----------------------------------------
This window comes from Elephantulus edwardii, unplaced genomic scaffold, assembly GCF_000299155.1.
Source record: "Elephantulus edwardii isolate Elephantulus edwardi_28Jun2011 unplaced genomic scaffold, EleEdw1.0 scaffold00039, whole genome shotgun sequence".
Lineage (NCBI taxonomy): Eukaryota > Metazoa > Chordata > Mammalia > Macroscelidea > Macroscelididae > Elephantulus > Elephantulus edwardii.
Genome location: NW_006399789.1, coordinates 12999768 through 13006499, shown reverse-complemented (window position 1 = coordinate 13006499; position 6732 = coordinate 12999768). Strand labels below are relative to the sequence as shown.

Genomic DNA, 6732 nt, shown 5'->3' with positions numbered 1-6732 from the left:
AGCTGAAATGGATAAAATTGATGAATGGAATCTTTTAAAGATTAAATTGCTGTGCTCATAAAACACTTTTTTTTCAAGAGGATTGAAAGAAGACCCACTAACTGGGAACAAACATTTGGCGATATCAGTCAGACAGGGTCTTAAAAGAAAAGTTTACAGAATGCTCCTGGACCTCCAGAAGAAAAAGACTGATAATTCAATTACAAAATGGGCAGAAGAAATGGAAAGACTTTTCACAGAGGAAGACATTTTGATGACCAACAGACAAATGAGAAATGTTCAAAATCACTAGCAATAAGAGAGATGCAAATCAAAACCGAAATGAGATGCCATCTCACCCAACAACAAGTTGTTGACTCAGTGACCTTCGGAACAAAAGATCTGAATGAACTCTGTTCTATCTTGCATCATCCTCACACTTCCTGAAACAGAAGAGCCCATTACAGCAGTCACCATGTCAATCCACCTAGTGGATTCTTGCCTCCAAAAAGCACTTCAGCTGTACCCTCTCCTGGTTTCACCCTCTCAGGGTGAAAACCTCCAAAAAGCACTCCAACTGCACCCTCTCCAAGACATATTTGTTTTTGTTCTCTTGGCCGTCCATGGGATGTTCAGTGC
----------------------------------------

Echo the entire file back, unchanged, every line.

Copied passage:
This window comes from Elephantulus edwardii, unplaced genomic scaffold, assembly GCF_000299155.1.
Source record: "Elephantulus edwardii isolate Elephantulus edwardi_28Jun2011 unplaced genomic scaffold, EleEdw1.0 scaffold00039, whole genome shotgun sequence".
Lineage (NCBI taxonomy): Eukaryota > Metazoa > Chordata > Mammalia > Macroscelidea > Macroscelididae > Elephantulus > Elephantulus edwardii.
Genome location: NW_006399789.1, coordinates 12999768 through 13006499, shown reverse-complemented (window position 1 = coordinate 13006499; position 6732 = coordinate 12999768). Strand labels below are relative to the sequence as shown.

Genomic DNA, 6732 nt, shown 5'->3' with positions numbered 1-6732 from the left:
AGCTGAAATGGATAAAATTGATGAATGGAATCTTTTAAAGATTAAATTGCTGTGCTCATAAAACACTTTTTTTTCAAGAGGATTGAAAGAAGACCCACTAACTGGGAACAAACATTTGGCGATATCAGTCAGACAGGGTCTTAAAAGAAAAGTTTACAGAATGCTCCTGGACCTCCAGAAGAAAAAGACTGATAATTCAATTACAAAATGGGCAGAAGAAATGGAAAGACTTTTCACAGAGGAAGACATTTTGATGACCAACAGACAAATGAGAAATGTTCAAAATCACTAGCAATAAGAGAGATGCAAATCAAAACCGAAATGAGATGCCATCTCACCCAACAACAAGTTGTTGACTCAGTGACCTTCGGAACAAAAGATCTGAATGAACTCTGTTCTATCTTGCATCATCCTCACACTTCCTGAAACAGAAGAGCCCATTACAGCAGTCACCATGTCAATCCACCTAGTGGATTCTTGCCTCCAAAAAGCACTTCAGCTGTACCCTCTCCTGGTTTCACCCTCTCAGGGTGAAAACCTCCAAAAAGCACTCCAACTGCACCCTCTCCAAGACATATTTGTTTTTGTTCTCTTGGCCGTCCATGGGATGTTCAGTGC